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Sikkim (/ˈsɪkɪm/; pronounced [ˈsɪkːɪm]) is a state in northeastern India. It borders Tibet in the north and northeast, Bhutan in the east, Nepal in the west, and West Bengal in the south. Sikkim is also close to India's Siliguri Corridor near Bangladesh. Sikkim is the least populous and second smallest among the Indian states. A part of the Eastern Himalaya, Sikkim is notable for its biodiversity, including alpine and subtropical climates, as well as being a host to Kangchenjunga, the highest peak in India and third highest on Earth. Sikkim's capital and largest city is Gangtok. Almost 35% of the state is covered by the Khangchendzonga National Park - a UNESCO World Heritage Site.

The Kingdom of Sikkim was founded by the Namgyal dynasty in the 17th century. It was ruled by Buddhist priest-kings known as the Chogyal. It became a princely state of British India in 1890. Following Indian independence, Sikkim continued its protectorate status with the Union of India after 1947, and the Republic of India after 1950. It enjoyed the highest literacy rate and per capita income among Himalayan states. In 1973, anti-royalist riots took place in front of the Chogyal's palace. In 1975, after the Indian Army took over the city of Gangtok, a referendum was held that led to the deposition of the monarchy and Sikkim joining India as its 22nd state.

Modern Sikkim is a multiethnic and multilingual Indian state. The official languages of the state are English, Nepali, Sikkimese and Lepcha. Additional official languages include Gurung, Limbu, Magar, Mukhia, Newari, Rai, Sherpa and Tamang for the purpose of preservation of culture and tradition in the state. English is taught in schools and used in government documents. The predominant religions are Hinduism and Vajrayana Buddhism. Sikkim's economy is largely dependent on agriculture and tourism. As of 2014, the state had the third-smallest GDP among Indian states, although it is also among the fastest-growing.

Sikkim accounts for the largest share of cardamom production in India, and is the world's second largest producer of the spice after Guatemala. Sikkim achieved its ambition to convert its agriculture to fully organic between 2003 and 2016, and became the first state in India to achieve this distinction. It is also among India's most environmentally conscious states, having banned plastic water bottles "in any government functions and meetings" and polystyrene products (throughout the state).


The Lepchas are considered to be the earliest inhabitants of Sikkim. However the Limbus and the Magars also lived in the inaccessible parts of West and South districts as early as the Lepchas perhaps lived in the East and North districts. The Buddhist saint Padmasambhava, also known as Guru Rinpoche, is said to have passed through the land in the 8th century. The Guru is reported to have blessed the land, introduced Buddhism, and foretold the era of monarchy that would arrive in Sikkim centuries later.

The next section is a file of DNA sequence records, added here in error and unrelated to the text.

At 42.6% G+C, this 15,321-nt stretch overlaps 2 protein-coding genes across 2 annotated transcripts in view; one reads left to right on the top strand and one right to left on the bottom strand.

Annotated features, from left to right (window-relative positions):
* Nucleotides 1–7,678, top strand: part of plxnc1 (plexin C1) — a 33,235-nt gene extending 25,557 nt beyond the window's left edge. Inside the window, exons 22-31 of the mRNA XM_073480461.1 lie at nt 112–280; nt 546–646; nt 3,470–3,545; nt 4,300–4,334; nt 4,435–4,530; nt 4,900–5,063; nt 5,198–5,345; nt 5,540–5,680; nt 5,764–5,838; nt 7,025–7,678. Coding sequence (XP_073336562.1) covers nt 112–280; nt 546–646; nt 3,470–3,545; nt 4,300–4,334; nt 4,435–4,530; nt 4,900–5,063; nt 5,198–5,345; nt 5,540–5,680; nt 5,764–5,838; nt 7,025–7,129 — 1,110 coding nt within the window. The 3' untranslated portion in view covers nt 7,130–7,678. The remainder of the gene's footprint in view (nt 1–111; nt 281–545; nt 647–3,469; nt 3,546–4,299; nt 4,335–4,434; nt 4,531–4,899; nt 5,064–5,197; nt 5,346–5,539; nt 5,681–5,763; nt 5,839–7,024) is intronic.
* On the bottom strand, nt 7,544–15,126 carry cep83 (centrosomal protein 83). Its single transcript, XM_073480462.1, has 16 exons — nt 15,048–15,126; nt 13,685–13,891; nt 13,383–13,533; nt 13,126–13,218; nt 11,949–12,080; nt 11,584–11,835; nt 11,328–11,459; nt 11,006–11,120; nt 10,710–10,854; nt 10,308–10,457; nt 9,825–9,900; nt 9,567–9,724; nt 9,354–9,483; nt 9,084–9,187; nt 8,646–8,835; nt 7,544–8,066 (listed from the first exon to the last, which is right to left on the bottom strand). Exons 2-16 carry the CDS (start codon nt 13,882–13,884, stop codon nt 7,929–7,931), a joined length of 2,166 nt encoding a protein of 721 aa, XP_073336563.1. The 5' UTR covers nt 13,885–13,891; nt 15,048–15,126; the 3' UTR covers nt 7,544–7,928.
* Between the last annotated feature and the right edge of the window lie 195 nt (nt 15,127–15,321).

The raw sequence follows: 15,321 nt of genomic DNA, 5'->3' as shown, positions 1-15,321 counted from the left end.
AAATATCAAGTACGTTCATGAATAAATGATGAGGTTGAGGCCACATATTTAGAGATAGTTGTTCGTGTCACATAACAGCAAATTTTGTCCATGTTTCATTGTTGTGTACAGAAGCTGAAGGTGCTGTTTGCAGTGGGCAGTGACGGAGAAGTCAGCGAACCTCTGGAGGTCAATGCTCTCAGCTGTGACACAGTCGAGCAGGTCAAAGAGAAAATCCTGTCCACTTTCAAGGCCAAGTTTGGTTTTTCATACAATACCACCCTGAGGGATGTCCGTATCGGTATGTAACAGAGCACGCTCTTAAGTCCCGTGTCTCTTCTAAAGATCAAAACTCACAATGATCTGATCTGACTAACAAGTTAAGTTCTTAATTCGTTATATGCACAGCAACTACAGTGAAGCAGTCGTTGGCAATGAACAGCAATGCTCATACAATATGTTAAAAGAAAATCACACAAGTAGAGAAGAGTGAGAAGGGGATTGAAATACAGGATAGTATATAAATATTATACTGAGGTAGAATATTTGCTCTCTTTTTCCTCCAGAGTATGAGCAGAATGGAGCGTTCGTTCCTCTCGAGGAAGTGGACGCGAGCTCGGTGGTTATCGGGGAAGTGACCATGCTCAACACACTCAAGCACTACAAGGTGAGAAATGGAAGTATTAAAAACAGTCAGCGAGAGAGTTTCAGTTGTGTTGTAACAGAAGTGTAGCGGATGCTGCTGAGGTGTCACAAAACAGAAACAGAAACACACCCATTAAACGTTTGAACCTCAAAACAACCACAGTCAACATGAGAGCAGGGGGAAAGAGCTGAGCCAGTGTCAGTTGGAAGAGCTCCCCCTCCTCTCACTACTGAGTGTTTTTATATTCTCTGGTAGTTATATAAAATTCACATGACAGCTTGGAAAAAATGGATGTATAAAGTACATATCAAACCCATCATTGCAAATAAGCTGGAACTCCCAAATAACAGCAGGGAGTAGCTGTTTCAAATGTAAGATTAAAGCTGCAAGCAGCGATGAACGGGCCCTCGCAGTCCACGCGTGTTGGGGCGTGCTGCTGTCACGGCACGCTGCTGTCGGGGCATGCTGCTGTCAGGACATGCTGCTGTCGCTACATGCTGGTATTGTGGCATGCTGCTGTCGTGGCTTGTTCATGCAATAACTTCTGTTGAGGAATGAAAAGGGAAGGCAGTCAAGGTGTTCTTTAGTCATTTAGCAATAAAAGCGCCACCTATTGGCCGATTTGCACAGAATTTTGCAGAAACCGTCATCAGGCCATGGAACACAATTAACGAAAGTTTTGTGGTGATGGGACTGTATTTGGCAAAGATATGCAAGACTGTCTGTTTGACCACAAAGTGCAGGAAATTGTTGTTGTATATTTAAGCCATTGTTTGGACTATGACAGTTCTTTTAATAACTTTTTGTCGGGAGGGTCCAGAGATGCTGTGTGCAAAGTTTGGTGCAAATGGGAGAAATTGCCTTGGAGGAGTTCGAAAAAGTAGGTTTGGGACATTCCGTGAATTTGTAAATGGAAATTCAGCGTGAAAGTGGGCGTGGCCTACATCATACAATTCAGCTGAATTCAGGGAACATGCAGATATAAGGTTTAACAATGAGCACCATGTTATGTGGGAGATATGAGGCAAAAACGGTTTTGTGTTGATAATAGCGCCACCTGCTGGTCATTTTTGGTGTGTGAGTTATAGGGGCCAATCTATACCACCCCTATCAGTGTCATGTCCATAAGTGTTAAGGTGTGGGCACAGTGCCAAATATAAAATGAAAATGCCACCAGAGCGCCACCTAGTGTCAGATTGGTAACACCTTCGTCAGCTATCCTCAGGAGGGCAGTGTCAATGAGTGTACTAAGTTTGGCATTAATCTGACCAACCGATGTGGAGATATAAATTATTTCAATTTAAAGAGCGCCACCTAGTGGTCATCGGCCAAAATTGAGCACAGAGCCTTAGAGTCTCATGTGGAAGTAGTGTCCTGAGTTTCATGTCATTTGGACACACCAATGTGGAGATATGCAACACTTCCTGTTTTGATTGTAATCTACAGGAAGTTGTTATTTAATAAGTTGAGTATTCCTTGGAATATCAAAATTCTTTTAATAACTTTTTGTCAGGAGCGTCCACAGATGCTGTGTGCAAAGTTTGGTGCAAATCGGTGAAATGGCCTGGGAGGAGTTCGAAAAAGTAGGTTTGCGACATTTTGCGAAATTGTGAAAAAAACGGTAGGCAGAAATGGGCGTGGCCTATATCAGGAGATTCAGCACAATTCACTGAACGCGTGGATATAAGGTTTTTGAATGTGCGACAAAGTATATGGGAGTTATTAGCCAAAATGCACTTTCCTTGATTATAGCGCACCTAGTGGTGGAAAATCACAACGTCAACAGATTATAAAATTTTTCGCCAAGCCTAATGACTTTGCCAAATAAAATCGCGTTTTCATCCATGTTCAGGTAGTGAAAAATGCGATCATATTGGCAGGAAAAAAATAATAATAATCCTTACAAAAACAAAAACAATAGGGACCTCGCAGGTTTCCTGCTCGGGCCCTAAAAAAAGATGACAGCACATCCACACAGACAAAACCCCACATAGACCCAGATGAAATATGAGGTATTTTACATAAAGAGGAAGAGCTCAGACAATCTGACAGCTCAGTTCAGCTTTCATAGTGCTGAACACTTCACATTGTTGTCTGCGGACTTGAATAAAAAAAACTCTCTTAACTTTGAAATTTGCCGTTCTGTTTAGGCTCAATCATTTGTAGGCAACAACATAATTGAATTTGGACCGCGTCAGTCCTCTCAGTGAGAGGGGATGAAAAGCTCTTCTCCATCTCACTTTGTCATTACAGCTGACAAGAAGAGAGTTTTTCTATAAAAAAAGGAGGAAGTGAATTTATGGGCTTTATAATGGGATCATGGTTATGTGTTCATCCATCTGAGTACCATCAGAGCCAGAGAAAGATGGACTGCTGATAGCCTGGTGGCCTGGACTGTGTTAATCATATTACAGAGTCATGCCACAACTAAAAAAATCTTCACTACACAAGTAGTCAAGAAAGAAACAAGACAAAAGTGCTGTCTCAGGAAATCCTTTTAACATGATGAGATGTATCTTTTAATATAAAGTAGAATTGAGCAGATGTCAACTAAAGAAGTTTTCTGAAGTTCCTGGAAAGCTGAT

Foundation of the monarchy

According to legend, Khye Bumsa, a 14th-century prince from the Minyak House in Kham in eastern Tibet, received a divine revelation instructing him to travel south to seek his fortunes. A fifth-generation descendant of Khye Bumsa, Phuntsog Namgyal, became the founder of Sikkim's monarchy in 1642, when he was consecrated as the first Chogyal, or priest-king, of Sikkim by the three venerated lamas at Yuksom. Phuntsog Namgyal was succeeded in 1670 by his son, Tensung Namgyal, who moved the capital from Yuksom to Rabdentse (near modern Pelling). In 1700, Sikkim was invaded by the Bhutanese with the help of the half-sister of the Chogyal, who had been denied the throne. The Bhutanese were driven away by the Tibetans, who restored the throne to the Chogyal ten years later. Between 1717 and 1733, the kingdom faced many raids by the Nepalese in the west and Bhutanese in the east, culminating with the destruction of the capital Rabdentse by the Nepalese. In 1791, China sent troops to support Sikkim and defend Tibet against the Gorkha Kingdom. Following the subsequent defeat of Gorkha, the Chinese Qing dynasty established control over Sikkim.

During the British Raj

Following the beginning of British rule in neighbouring India, Sikkim allied with Britain against their common adversary, Nepal. The Nepalese attacked Sikkim, overrunning most of the region including the Terai. This prompted the British East India Company to attack Nepal, resulting in the Gurkha War of 1814.[29] Treaties signed between Sikkim and Nepal resulted in the return of the territory annexed by the Nepalese in 1817. However, ties between Sikkim and the British weakened when the latter began taxation of the Morang region. In 1849, two British physicians, Sir Joseph Dalton Hooker and Dr. Archibald Campbell, the latter being in charge of relations between the British and Sikkimese governments, ventured into the mountains of Sikkim unannounced and unauthorised.[30] The doctors were detained by the Sikkimese government, leading to a punitive British expedition against the kingdom, after which the Darjeeling district and Morang were annexed to British India in 1853. The Chogyal of Sikkim became a titular ruler under the directive of the British governor as a result of the invasion.

Sikkim became a British protectorate in the later decades of the 19th century, formalised by a convention signed with China in 1890. Sikkim was gradually granted more sovereignty over the next three decades, and became a member of the Chamber of Princes, the assembly representing the rulers of the Indian princely states, in 1922.
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